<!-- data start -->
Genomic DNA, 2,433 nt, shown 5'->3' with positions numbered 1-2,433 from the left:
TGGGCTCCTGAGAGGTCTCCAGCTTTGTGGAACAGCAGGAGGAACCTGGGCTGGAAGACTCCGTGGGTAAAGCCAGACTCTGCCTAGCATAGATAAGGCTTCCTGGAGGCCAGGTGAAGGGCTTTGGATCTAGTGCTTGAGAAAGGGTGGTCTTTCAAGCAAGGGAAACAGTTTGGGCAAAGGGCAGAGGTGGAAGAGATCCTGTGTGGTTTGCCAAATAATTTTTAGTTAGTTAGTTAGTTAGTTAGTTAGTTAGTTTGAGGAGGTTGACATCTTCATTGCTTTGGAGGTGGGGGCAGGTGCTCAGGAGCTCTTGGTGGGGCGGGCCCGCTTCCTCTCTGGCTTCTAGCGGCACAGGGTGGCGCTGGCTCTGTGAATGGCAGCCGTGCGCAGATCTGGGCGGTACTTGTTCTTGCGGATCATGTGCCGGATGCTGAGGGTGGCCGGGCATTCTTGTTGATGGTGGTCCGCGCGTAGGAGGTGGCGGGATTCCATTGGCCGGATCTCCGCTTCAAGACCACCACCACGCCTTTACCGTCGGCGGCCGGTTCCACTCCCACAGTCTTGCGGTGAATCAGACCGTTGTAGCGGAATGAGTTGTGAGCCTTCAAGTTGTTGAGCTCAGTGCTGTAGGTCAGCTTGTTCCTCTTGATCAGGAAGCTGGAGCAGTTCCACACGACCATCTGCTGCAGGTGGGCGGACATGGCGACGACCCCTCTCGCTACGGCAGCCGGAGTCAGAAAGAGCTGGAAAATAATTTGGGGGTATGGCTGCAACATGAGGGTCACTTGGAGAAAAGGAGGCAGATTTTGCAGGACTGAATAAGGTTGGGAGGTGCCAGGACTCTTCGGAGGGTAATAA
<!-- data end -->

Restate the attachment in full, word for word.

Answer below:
Genomic DNA, 2,433 nt, shown 5'->3' with positions numbered 1-2,433 from the left:
TGGGCTCCTGAGAGGTCTCCAGCTTTGTGGAACAGCAGGAGGAACCTGGGCTGGAAGACTCCGTGGGTAAAGCCAGACTCTGCCTAGCATAGATAAGGCTTCCTGGAGGCCAGGTGAAGGGCTTTGGATCTAGTGCTTGAGAAAGGGTGGTCTTTCAAGCAAGGGAAACAGTTTGGGCAAAGGGCAGAGGTGGAAGAGATCCTGTGTGGTTTGCCAAATAATTTTTAGTTAGTTAGTTAGTTAGTTAGTTAGTTAGTTTGAGGAGGTTGACATCTTCATTGCTTTGGAGGTGGGGGCAGGTGCTCAGGAGCTCTTGGTGGGGCGGGCCCGCTTCCTCTCTGGCTTCTAGCGGCACAGGGTGGCGCTGGCTCTGTGAATGGCAGCCGTGCGCAGATCTGGGCGGTACTTGTTCTTGCGGATCATGTGCCGGATGCTGAGGGTGGCCGGGCATTCTTGTTGATGGTGGTCCGCGCGTAGGAGGTGGCGGGATTCCATTGGCCGGATCTCCGCTTCAAGACCACCACCACGCCTTTACCGTCGGCGGCCGGTTCCACTCCCACAGTCTTGCGGTGAATCAGACCGTTGTAGCGGAATGAGTTGTGAGCCTTCAAGTTGTTGAGCTCAGTGCTGTAGGTCAGCTTGTTCCTCTTGATCAGGAAGCTGGAGCAGTTCCACACGACCATCTGCTGCAGGTGGGCGGACATGGCGACGACCCCTCTCGCTACGGCAGCCGGAGTCAGAAAGAGCTGGAAAATAATTTGGGGGTATGGCTGCAACATGAGGGTCACTTGGAGAAAAGGAGGCAGATTTTGCAGGACTGAATAAGGTTGGGAGGTGCCAGGACTCTTCGGAGGGTAATAA